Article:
Why did the Japanese Sink the Utah?
Figure 1: USS Utah AG-16
In the first wave of the Pearl Harbor attack, 16 Japanese B5N2 Kate torpedo bombers approached Ford Island from the northwest. The western side of Ford Island is where the Lexington and Saratoga usually moored when they were in port. Although the Japanese knew that these carriers had been out of port, it made sense to send some of their torpedo planes to that side of the island first. If the Kates did not find a carrier or battleship, they could fly past Ford Island, turn around, and attack the battleships that moored on the northeast side of the island. Most did precisely that.
When the Kates reached the western side of the island, however, two crews used their torpedoes to attack the Utah, sinking her and killing 64 of her crewmen, 58 of whom were entombed in the ship when she capsized. This made little sense from a military point of view because the Utah was no longer an active battleship. The Washington Naval Treaty of 1922 resulted in ship limitations that required the Navy to turn the old Utah (commissioned in 1911) into an auxiliary ship. When that finally happened in 1931, her designation changed from BB-31 to AG-16. Her ten 12-inch guns were removed, and aircraft practiced dropping bombs on the Utah. For safety, the Utah was turned into a remote control ship for bomb practice exercises. Operators in another ship could control her movements so that there was no danger of falling bombs harming the crew. In 1941, she was given modern anti-aircraft guns and became an AA training ship as well as a target ship. To protect her guns during practice bomb drops, sensitive parts of her top-side structure were covered with long six-by-twelve inch timbers. However, when the ship began to roll after being hit, these timbers rolled loose; they impeded crew damage control and escape.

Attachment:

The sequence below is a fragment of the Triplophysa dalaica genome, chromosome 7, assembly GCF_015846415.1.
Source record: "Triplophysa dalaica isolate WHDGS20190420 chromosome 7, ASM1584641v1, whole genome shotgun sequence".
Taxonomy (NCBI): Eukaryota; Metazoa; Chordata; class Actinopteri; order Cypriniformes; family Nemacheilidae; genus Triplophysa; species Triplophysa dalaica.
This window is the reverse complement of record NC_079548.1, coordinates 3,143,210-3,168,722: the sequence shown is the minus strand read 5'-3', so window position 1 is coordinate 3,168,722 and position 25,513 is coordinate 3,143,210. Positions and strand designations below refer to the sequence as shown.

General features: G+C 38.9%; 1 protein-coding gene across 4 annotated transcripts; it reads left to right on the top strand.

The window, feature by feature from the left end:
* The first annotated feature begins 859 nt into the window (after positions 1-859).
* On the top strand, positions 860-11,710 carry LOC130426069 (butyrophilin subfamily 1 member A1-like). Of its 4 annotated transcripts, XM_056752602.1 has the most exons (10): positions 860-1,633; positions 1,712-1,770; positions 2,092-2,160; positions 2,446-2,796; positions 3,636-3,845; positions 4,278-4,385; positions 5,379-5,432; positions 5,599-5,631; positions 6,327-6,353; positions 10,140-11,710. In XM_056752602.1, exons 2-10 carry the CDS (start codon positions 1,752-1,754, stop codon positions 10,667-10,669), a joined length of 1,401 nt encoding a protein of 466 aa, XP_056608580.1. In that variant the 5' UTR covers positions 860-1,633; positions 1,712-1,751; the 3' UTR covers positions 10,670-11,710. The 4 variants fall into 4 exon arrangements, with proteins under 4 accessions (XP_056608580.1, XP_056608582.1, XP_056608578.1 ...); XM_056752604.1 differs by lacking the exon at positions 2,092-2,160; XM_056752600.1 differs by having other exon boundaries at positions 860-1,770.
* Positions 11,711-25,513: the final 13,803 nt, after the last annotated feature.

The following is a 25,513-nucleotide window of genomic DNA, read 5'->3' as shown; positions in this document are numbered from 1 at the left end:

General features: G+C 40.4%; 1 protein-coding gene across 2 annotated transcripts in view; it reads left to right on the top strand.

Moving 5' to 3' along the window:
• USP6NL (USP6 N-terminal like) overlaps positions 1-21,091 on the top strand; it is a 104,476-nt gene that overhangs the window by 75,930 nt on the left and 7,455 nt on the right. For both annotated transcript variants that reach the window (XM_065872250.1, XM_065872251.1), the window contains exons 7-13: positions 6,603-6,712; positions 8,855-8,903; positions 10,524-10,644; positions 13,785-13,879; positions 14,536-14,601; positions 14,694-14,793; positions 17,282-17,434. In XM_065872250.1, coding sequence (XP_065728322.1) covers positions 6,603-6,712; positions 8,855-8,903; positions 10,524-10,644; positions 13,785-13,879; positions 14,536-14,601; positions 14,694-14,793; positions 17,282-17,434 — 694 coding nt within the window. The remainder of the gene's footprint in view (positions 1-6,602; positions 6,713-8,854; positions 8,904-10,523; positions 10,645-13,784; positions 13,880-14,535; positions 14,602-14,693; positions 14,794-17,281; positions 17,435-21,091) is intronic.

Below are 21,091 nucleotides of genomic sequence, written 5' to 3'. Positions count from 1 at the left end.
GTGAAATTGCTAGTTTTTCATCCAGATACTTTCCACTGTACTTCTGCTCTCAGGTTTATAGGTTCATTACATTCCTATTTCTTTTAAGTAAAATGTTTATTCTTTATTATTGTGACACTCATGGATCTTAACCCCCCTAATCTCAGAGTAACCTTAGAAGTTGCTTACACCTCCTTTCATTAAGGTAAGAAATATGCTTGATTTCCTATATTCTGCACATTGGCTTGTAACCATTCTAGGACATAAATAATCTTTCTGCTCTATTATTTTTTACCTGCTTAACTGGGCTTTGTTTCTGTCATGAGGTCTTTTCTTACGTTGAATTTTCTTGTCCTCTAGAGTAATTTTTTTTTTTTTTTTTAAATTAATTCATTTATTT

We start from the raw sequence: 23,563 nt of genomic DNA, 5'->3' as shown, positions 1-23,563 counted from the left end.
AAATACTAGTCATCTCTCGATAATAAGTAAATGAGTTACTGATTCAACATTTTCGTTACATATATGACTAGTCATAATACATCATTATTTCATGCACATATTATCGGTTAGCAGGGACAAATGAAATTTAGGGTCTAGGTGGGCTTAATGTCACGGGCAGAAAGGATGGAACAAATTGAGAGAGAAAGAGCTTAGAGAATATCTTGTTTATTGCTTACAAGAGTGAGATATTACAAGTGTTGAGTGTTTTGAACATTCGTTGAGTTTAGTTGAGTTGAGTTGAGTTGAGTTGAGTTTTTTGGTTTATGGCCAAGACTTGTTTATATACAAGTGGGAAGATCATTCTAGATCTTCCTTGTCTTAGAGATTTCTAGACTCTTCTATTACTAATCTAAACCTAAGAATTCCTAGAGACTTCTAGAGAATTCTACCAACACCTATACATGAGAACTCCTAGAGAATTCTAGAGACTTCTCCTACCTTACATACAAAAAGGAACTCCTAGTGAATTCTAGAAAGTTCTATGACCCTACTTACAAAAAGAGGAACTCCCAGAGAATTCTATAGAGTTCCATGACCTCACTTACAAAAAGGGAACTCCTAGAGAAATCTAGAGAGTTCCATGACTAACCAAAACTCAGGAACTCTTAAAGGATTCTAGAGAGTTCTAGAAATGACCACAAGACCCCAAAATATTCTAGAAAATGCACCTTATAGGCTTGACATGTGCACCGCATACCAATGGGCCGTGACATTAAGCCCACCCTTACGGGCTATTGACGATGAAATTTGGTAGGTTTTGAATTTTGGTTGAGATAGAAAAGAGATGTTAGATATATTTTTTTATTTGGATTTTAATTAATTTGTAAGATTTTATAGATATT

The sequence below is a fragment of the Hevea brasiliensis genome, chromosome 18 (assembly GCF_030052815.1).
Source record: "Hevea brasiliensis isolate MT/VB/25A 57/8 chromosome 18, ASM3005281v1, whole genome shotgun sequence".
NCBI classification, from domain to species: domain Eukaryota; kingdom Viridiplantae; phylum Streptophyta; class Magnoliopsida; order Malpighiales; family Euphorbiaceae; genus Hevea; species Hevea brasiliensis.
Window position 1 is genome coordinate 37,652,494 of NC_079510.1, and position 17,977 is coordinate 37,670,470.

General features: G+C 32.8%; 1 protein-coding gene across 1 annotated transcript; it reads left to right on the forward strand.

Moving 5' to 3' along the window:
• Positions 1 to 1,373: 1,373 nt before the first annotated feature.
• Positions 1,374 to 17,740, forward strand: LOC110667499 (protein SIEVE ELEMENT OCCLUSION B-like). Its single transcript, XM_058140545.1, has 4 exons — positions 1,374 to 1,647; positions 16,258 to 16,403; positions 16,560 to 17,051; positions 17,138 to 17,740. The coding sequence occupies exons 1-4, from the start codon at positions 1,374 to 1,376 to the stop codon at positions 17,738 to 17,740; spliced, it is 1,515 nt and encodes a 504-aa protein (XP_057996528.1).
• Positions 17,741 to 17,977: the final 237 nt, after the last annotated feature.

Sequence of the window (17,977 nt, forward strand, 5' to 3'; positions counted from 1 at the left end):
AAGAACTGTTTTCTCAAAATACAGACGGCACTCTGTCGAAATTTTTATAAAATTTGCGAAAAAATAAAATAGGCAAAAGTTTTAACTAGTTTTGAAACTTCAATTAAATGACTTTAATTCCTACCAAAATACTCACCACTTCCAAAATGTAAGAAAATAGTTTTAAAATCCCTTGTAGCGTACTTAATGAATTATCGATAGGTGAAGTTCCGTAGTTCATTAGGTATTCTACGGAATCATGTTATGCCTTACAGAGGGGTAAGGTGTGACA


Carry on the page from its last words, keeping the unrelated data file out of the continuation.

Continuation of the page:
The seamen on Pearl Harbor tried to make sense of Utah sinking by speculating that the timbers over her most sensitive parts made the Japanese believe that she was an aircraft carrier. Obviously, this speculation was not based on any real knowledge of Japanese thinking. In addition, this explanation never made much sense. The two figures in this article show that the Utah did not look anything like an aircraft carrier. She had a high superstructure and typical battleship masts. There was no way for aircraft to take off from or land on such a ship.
After the war, interviews with Japanese participants in the Pearl Harbor raid cleared up the mystery. The Japanese fleet knew very well that the Utah was no longer a Battleship. Genda and Fuchida, who respectively planned and led the attack, ordered their men not to attack the Utah. However, one of the young pilots still mistook the Utah for an active battleship (not for an aircraft carrier) and attacked it, as did his wingman. Matsumura, who led the group of 16, was furious because the attacking Kates only had 40 torpedoes. The waste of even two was a serious matter.
Delgado, James P., National Register of Historic Places Registration Form: USS Utah (BB-31 and AG-16), National Parks Service, 1998. This was the source of most information about the Utah, including its role as an auxiliary ship. This information is available elsewhere, but this is an exceptionally good source.
Prange, Gordon W., Goldstein, Donald M., and Dillon, Katherine V., At Dawn We Slept: The Untold Story of Pearl Harbor, New York: McGraw-Hill, 1981. This was the source of Japanese information about the sinking of the Utah. Prange and his team conducted many interviews with Japanese principals in the war.